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Is Your Saddle Set Up Correctly?

By Jennifer Sage On December 7, 2012 Under Business of Coaching/Teaching, Form and Technique, Outdoor Cycling

Are you set up on your bike properly? Those of you who have known me for a while know I am always reiterating the importance of proper setup in an indoor cycling class. I have seen it over and over again during my 16 years of teaching and training instructors: too many instructors do not set their students up correctly—if at all! It’s astounding to me when I travel to another facility and I set someone up, and the rider says these words:

Wow, thanks! No instructor has ever done that for me before!

Really? How can that happen? Isn’t that one of the jobs of an indoor cycling instructor?

Anyway, I know it’s probably not the instructors who are reading my blog who neglect to check their participants’ setup, because my typical demographic consists of instructors who want to know how to be better coaches and how to serve their students better. 😉 But, even if you do set your students up, you may still have some questions on how to do it better or more effectively, or you might be confused by some of the conflicting information you’ve heard.

Bicycling magazine recently posted some tips on setting yourself up on your bike. What I found interesting about this article that I think is helpful to indoor cycling instructors, especially those who are not that familiar with outdoor cycling, is the diagram that shows how different each rider’s setup might be even for riders of the same height. As an instructor, it’s important to keep this in mind—your student’s height does not determine where you adjust their saddle. Two individuals of the same height may be 2 inches different in saddle height and/or in fore/aft due to the lengths of their femurs, tibias, and their trunk length.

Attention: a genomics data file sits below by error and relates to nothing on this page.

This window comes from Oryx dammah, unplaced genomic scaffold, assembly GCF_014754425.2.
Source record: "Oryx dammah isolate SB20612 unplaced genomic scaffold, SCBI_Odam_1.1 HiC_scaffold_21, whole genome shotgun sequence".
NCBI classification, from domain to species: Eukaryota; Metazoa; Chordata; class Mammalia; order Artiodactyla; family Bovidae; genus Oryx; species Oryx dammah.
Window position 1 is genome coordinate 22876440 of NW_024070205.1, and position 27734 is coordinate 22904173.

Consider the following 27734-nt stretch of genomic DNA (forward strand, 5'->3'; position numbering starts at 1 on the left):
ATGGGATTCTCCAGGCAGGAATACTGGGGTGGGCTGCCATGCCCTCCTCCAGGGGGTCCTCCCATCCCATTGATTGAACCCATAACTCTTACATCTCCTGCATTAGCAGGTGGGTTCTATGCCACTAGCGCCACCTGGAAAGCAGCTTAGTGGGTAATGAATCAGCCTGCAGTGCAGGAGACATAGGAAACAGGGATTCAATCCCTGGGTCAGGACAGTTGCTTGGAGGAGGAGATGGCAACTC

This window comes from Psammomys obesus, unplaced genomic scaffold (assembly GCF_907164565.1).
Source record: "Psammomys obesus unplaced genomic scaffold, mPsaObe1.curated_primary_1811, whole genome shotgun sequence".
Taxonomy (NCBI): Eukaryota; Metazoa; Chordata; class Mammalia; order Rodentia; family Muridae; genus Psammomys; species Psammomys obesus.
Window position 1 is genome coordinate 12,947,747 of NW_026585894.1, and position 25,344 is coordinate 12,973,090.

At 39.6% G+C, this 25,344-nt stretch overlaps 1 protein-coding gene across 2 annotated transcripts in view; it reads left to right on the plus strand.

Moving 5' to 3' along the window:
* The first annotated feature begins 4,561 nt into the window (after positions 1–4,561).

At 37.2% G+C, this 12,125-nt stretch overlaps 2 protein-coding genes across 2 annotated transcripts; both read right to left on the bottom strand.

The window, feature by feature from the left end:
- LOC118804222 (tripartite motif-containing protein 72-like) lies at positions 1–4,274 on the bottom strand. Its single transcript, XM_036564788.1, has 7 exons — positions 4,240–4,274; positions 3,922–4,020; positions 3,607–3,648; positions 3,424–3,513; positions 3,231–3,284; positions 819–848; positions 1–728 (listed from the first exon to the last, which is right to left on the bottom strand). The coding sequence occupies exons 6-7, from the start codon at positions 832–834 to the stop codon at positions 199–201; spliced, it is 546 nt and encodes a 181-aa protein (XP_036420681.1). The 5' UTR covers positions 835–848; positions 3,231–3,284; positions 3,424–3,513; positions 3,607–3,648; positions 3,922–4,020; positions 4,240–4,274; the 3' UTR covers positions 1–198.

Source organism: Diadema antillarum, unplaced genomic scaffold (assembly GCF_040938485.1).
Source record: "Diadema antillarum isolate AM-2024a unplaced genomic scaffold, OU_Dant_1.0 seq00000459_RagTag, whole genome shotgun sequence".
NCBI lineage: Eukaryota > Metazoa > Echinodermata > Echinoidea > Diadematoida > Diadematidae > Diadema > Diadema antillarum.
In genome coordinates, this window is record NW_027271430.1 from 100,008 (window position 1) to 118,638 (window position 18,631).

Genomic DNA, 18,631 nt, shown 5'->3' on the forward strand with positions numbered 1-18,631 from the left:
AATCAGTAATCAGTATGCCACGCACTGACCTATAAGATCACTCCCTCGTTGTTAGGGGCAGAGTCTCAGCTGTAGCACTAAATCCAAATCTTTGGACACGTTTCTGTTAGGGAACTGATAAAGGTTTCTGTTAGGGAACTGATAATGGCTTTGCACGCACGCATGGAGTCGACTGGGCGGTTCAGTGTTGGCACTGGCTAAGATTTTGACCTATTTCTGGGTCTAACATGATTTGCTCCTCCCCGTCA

The Bicycling article says that you need to measure the angle at the knee, but fails to tell you how! You’ll need a goniometer to do that, and a quick lesson in how to place the tool properly in order to get a precise reading. In fact, this tool is so vital that I believe every indoor cycling studio should have a goniometer for all instructors to use. If your studio doesn’t provide one, you may want to get one of your own. (See below on where to get one.)

Also take note that on this Bicycling article, unless you really are an expert, you should ignore the part about cleat placement except in the most general terms. Your student should consult an expert at a bike shop for cleat placement. (Or you can take the BikeFit video training explained below.)

For more in-depth information on proper bike setup, I did an interview on the Indoor Cycling Association with Paul Swift of the company BikeFit this past September. You can listen to that interview here. Paul gives some great tips on setting your students up correctly. On that page, there is a free handout on how to use a goniometer and plumb bob on that page, so make sure you check it out. ICA members receive 40% off on the bike setup tools (goniometer and plumb bob) and everyone else receives a 5% discount.

If you really want to learn more about bike fitting, including cleat placement and the foot/pedal interface, BikeFit has a 6-hour training video. Go here to learn more about the video, including watching the first chapter for free. Again, ICA members get a 40% discount on this training. (For the discount code, go here.)

 

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